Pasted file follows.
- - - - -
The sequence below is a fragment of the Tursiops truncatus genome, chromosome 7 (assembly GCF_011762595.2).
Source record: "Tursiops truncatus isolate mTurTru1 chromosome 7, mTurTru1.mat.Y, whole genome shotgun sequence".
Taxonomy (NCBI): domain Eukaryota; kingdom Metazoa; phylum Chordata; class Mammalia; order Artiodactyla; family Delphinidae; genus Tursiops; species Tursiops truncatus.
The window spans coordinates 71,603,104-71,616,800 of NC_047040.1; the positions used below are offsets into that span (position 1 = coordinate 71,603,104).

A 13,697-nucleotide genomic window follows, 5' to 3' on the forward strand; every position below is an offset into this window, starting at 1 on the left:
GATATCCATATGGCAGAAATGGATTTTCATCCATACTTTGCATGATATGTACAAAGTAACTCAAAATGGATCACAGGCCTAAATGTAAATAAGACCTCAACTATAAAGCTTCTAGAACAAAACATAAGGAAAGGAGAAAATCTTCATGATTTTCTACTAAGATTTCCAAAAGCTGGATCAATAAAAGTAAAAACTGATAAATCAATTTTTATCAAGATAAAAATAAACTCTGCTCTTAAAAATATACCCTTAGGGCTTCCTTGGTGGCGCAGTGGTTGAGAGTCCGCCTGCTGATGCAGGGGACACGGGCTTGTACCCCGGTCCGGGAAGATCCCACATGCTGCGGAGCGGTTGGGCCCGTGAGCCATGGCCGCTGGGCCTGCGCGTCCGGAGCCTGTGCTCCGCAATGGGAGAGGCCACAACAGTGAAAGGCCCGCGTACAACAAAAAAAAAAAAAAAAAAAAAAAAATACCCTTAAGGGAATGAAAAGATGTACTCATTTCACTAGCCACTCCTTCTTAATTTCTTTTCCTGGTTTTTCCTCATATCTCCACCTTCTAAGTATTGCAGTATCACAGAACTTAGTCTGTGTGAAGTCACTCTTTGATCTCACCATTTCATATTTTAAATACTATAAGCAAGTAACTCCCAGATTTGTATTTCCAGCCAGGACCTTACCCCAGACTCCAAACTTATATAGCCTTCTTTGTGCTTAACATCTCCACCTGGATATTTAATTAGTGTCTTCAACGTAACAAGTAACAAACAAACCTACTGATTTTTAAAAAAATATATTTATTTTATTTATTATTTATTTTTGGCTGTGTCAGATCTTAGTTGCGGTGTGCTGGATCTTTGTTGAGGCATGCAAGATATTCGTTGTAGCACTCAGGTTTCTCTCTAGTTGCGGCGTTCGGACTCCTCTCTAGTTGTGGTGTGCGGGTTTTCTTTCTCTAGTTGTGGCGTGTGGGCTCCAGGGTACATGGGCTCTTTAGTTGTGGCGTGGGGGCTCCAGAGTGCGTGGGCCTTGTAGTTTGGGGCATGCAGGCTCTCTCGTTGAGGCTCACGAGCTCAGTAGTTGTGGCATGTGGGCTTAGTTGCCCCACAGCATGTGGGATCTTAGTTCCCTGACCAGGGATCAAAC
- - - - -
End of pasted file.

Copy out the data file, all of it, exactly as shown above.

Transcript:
The sequence below is a fragment of the Tursiops truncatus genome, chromosome 7 (assembly GCF_011762595.2).
Source record: "Tursiops truncatus isolate mTurTru1 chromosome 7, mTurTru1.mat.Y, whole genome shotgun sequence".
Taxonomy (NCBI): domain Eukaryota; kingdom Metazoa; phylum Chordata; class Mammalia; order Artiodactyla; family Delphinidae; genus Tursiops; species Tursiops truncatus.
The window spans coordinates 71,603,104-71,616,800 of NC_047040.1; the positions used below are offsets into that span (position 1 = coordinate 71,603,104).

A 13,697-nucleotide genomic window follows, 5' to 3' on the forward strand; every position below is an offset into this window, starting at 1 on the left:
GATATCCATATGGCAGAAATGGATTTTCATCCATACTTTGCATGATATGTACAAAGTAACTCAAAATGGATCACAGGCCTAAATGTAAATAAGACCTCAACTATAAAGCTTCTAGAACAAAACATAAGGAAAGGAGAAAATCTTCATGATTTTCTACTAAGATTTCCAAAAGCTGGATCAATAAAAGTAAAAACTGATAAATCAATTTTTATCAAGATAAAAATAAACTCTGCTCTTAAAAATATACCCTTAGGGCTTCCTTGGTGGCGCAGTGGTTGAGAGTCCGCCTGCTGATGCAGGGGACACGGGCTTGTACCCCGGTCCGGGAAGATCCCACATGCTGCGGAGCGGTTGGGCCCGTGAGCCATGGCCGCTGGGCCTGCGCGTCCGGAGCCTGTGCTCCGCAATGGGAGAGGCCACAACAGTGAAAGGCCCGCGTACAACAAAAAAAAAAAAAAAAAAAAAAAAATACCCTTAAGGGAATGAAAAGATGTACTCATTTCACTAGCCACTCCTTCTTAATTTCTTTTCCTGGTTTTTCCTCATATCTCCACCTTCTAAGTATTGCAGTATCACAGAACTTAGTCTGTGTGAAGTCACTCTTTGATCTCACCATTTCATATTTTAAATACTATAAGCAAGTAACTCCCAGATTTGTATTTCCAGCCAGGACCTTACCCCAGACTCCAAACTTATATAGCCTTCTTTGTGCTTAACATCTCCACCTGGATATTTAATTAGTGTCTTCAACGTAACAAGTAACAAACAAACCTACTGATTTTTAAAAAAATATATTTATTTTATTTATTATTTATTTTTGGCTGTGTCAGATCTTAGTTGCGGTGTGCTGGATCTTTGTTGAGGCATGCAAGATATTCGTTGTAGCACTCAGGTTTCTCTCTAGTTGCGGCGTTCGGACTCCTCTCTAGTTGTGGTGTGCGGGTTTTCTTTCTCTAGTTGTGGCGTGTGGGCTCCAGGGTACATGGGCTCTTTAGTTGTGGCGTGGGGGCTCCAGAGTGCGTGGGCCTTGTAGTTTGGGGCATGCAGGCTCTCTCGTTGAGGCTCACGAGCTCAGTAGTTGTGGCATGTGGGCTTAGTTGCCCCACAGCATGTGGGATCTTAGTTCCCTGACCAGGGATCAAAC